Plant Physiology


  • Office: 339 SCSC
  • Phone: x3503 or 740/5138775
  • Email: scwolver at Ohio Wesleyan
  • Files: Google Drive in BishopApps


  • Lecture M W F 10:00–10:50 in SCSC 244
  • Labs T or W 1:10–4:00 in SCSC 347


The main text for class is Plant Physiology Primer, a website I have created to provide an introduction to each topic we will be discussing. We will follow the order of topics in this online primer, so please read the next topic before coming to class.

An optional textbook for this class is The Molecular Life of Plants, by Jones, Ougham, Thomas, and Waaland (ISBN: 978-0-470-87012-9).


At the conclusion of the semester, students will be expected to:

  • Critically analyze primary literature articles from the current literature in plant physiology, development, and biochemistry
  • Formulate cogent hypotheses in any topic area covered in class
  • Accurately describe the currently-accepted hypotheses governing major topic areas in plant physiology and development
  • Successfully plan a research project using the model plant Arabidopsis thaliana and taking advantage of knockout mutants

Structure of the Class

Class meetings will consist of a mix of lectures and discussions. The lecture topics will be announced in advance and you should prepare by reading the indicated textbook or web background information. Discussions will center on assigned papers from the literature. It is imperative that you read the papers beforehand, even if they are difficult to understand the first time. Your investment of time beforehand will pay off in a growing ability to read and critically analyze primary literature, a skill you will need throughout this semester and in your career as a scientist.

The lab is extremely self-directed, centering almost entirely on an independent research project. You will be responsible for planning and executing your own experiments and will not be told what to do and when to do it. This is a great chance to learn more about research while gaining lab skills, but it is not a lab environment that all students are comfortable with. You and your team will need to plan your time and experiments to accomplish your goals. You will also need to communicate your research plans with me, including any specialized reagents and supplies required to complete your experiments.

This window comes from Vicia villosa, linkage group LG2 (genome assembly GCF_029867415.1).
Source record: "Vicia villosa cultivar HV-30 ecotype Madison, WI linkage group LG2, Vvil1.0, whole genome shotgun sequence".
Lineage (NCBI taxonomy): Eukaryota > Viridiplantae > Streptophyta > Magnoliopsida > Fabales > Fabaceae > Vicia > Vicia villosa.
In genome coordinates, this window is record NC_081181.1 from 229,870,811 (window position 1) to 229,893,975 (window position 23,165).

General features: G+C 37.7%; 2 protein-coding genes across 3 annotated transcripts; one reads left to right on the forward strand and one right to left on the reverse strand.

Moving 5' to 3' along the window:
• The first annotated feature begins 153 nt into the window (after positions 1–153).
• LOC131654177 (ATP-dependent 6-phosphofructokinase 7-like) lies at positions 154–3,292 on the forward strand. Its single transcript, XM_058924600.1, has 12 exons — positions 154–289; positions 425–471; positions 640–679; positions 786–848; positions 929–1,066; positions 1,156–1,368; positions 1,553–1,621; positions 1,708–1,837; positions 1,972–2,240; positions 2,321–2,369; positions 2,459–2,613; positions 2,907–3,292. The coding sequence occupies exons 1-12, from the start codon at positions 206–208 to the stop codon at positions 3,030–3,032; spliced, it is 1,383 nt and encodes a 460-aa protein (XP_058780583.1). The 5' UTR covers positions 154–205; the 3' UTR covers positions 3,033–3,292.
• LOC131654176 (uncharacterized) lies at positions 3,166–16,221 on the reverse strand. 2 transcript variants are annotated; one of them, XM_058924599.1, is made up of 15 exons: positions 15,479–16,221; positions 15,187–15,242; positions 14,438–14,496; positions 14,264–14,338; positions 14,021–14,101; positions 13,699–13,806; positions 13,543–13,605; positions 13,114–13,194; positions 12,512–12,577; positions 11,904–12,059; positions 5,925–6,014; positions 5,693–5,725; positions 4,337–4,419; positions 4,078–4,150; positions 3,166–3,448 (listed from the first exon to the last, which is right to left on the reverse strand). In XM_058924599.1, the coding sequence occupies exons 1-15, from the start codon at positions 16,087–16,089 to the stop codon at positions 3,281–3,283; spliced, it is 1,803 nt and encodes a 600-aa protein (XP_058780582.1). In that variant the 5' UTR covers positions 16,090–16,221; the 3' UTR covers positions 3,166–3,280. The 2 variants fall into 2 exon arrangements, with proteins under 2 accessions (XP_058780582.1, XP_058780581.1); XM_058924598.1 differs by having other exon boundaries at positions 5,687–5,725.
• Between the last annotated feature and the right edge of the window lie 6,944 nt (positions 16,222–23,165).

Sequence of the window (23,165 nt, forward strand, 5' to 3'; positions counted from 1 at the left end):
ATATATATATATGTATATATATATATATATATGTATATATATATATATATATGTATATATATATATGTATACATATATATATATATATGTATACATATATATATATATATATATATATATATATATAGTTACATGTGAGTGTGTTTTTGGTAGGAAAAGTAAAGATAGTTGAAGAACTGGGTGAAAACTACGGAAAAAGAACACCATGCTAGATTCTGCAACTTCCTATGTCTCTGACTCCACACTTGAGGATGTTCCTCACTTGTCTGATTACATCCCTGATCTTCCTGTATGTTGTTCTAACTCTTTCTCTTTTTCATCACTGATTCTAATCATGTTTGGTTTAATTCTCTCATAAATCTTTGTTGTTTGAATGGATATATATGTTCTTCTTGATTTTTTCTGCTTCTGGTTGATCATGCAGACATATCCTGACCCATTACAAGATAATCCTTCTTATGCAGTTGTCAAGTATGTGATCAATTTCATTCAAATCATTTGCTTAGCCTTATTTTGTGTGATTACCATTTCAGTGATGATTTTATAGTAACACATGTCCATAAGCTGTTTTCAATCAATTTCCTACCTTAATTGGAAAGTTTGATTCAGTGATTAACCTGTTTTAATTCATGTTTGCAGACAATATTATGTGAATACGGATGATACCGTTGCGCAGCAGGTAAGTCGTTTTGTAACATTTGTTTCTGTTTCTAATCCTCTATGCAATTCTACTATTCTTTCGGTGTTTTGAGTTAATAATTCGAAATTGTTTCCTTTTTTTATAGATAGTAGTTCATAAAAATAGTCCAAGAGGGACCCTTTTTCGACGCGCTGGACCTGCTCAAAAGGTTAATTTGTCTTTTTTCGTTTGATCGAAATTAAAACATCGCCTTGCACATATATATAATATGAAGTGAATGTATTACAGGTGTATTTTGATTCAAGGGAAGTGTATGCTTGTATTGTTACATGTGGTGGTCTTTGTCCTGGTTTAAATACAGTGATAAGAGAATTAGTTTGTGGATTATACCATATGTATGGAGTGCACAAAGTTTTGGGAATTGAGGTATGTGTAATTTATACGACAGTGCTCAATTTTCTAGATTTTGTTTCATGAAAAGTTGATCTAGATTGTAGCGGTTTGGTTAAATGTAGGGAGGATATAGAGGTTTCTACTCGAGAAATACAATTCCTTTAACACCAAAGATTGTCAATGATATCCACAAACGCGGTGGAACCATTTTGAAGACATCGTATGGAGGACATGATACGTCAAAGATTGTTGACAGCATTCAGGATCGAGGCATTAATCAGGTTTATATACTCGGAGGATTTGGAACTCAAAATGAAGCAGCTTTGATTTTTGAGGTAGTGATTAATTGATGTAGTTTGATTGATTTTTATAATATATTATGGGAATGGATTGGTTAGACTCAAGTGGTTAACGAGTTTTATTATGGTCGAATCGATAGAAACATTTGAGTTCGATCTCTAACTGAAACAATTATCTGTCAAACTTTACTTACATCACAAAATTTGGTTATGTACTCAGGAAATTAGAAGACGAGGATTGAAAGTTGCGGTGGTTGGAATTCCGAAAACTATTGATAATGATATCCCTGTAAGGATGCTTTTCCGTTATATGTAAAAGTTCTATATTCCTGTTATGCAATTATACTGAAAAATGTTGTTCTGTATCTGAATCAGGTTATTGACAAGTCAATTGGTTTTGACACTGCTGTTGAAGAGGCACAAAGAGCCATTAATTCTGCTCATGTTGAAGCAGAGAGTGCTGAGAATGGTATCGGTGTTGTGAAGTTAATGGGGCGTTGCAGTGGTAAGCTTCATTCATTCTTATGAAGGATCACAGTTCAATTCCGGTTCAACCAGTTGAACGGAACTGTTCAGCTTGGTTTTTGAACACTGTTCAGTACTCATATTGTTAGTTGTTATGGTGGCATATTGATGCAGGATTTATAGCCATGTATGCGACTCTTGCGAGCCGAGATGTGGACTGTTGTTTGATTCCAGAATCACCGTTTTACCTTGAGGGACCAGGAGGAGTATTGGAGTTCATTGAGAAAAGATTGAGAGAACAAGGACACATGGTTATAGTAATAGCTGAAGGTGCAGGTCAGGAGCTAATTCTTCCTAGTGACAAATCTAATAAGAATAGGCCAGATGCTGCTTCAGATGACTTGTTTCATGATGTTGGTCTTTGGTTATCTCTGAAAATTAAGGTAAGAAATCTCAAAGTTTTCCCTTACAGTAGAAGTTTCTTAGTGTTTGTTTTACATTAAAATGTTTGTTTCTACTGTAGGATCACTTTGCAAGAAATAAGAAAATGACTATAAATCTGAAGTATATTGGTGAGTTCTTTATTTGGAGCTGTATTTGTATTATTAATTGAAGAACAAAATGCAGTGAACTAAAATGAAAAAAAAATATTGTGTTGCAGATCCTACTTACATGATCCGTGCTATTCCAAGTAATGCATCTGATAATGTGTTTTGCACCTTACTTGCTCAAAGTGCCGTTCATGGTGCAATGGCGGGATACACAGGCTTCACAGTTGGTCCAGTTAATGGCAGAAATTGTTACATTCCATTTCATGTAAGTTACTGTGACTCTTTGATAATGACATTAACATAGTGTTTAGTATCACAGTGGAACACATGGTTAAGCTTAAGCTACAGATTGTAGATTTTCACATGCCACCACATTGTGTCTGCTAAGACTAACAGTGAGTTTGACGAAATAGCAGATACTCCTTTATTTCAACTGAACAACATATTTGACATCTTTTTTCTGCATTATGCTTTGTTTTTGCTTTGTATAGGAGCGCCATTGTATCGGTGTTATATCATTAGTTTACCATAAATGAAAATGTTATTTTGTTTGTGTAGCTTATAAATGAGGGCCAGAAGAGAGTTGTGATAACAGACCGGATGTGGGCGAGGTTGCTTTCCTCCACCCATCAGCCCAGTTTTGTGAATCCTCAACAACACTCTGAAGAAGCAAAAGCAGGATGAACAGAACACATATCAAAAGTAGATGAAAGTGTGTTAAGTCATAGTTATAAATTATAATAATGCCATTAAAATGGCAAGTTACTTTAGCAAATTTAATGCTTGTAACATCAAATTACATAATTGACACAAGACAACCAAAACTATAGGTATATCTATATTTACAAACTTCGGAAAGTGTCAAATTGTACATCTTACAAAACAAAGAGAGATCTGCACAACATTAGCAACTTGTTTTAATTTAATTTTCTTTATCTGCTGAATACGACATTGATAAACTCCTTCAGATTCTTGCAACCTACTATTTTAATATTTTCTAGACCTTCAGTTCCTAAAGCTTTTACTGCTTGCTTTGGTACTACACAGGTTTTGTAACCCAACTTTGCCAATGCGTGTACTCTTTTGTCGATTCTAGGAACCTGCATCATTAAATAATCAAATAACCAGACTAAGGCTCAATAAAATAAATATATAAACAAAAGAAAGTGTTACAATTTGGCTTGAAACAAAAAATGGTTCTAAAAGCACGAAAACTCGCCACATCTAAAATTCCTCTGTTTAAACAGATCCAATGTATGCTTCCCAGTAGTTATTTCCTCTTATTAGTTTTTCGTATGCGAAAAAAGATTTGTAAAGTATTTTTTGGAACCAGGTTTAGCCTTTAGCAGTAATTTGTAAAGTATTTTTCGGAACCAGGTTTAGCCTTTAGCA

List of Topics

Each of these topical questions provides a point of departure for discussing a number of core concepts in plant physiology.

  • How is germination regulated?
  • How do plants grow?
  • How do plants respond to environmental cues?
  • How do leaves transduce light energy to chemical energy?
  • How do plants defend themselves?
  • How do plants reproduce?


Each of the six topic areas above will conclude with a midterm exam worth 75 pts. In addition, you will write a research proposal (50 pts) and produce a paper (100 pts) and poster (50 pts) related to your lab research project. Because I value your interaction and engagement during class time, there is an additional 50 pts for attendance and participation.

Lab Research Project

The majority of laboratory time in this class will be devoted to an original, unscripted research project. Working in research teams, you will select a focus, identify mutants in your focus area, and design experiments to test the effect of your mutation. You will be responsible for writing a brief research proposal, acquiring mutant seed, verifying the mutation, designing and performing experiments to test your hypotheses, and creating a research poster. You will learn more about how to do each of these steps as the semester progresses.

Lab Notebook

As you carry out experiments for this class, you will record your methods and results in a lab notebook. In addition to using a paper notebook, I expect you to make heavy use of your BishopApps account for keeping online notes. One reason for this approach is the large amount of online data you will be accessing and collecting as part of your research project, which lends itself well to some form of online storage. Another reason to keep your notes online is to facilitate collaboration among you and your research team members.